“God is watching us…from a distance.” ― Julie Gold
“May what I do flow from me like a river, no forcing and no holding back, the way it is with children.”
“Have you also learned that secret from the river; that there is no such thing as time?” That the river is everywhere at the same time, at the source and at the mouth, at the waterfall, at the ferry, at the current, in the ocean and in the mountains, everywhere and that the present only exists for it, not the shadow of the past nor the shadow of the future.”
“We must begin thinking like a river if we are to leave a legacy of beauty and life for future generations.”
“No man ever steps in the same river twice, for it’s not the same river and he’s not the same man.”
“For life and death are one, even as the river and the sea are one.” ― Khalil Gibran
“Daddy, won’t you take me back to Muhlenberg County, down by the Green River, where Paradise lay. Well, I’m sorry, my son, but you’re too late in asking. Mr. Peabody’s coal train has hauled it away.”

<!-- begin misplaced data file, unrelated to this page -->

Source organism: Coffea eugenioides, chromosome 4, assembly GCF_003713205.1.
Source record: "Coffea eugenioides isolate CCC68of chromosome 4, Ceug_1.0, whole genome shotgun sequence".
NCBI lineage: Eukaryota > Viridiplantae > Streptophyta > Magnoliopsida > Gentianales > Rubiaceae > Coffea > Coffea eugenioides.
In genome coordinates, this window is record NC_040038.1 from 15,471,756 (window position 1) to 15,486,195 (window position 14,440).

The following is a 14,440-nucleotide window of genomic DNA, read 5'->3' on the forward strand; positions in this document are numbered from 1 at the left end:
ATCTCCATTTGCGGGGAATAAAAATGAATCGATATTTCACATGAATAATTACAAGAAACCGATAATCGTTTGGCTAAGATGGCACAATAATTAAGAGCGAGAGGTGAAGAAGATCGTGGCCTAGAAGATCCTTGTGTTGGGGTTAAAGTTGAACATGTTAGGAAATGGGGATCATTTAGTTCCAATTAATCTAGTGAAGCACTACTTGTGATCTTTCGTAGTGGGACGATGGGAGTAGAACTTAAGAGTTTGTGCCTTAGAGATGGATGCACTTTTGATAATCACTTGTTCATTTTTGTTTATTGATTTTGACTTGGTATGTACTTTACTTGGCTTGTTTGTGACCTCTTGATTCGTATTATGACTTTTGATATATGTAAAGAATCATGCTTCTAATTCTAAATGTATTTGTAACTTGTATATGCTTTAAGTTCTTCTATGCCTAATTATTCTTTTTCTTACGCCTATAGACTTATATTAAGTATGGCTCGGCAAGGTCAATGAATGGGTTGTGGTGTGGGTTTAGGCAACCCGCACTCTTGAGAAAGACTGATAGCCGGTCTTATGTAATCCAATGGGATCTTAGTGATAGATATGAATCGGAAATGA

― John Prine
What does Nature teach us when we stand beside a river, ever flowing, ever changing, where life and death coexist in a dynamic dance?
Pay attention. We are one with the river. We can accept its flow. We can steer toward the depths. We do not conquer it.
Thank you, Amy, for inviting us to contemplate and visualize rivers. They are great teachers.
Perhaps presciently, Ann-Christine chose the theme of CHAOS for this week’s Photo Challenge even before the pandemic was declared.
What an interesting word – indeed, an interesting concept. I suspect that only human beings, with their big brains and their social biology, even experience chaos. I imagine chaos to be attributed to a situation that evokes a kind of fear, but on a more complex level than a fear for one’s basic survival.
Social chaos, for example.
Probably most of us have experienced the confusing disorder of emotions and associations that might be described as social chaos. Where do I fit in? How do I connect? Do my feelings mesh with anyone else’s? These thoughts can be quite unsettling to me, but I don’t imagine spiders or starfish or blue jays dealing with that kind of survival anxiety.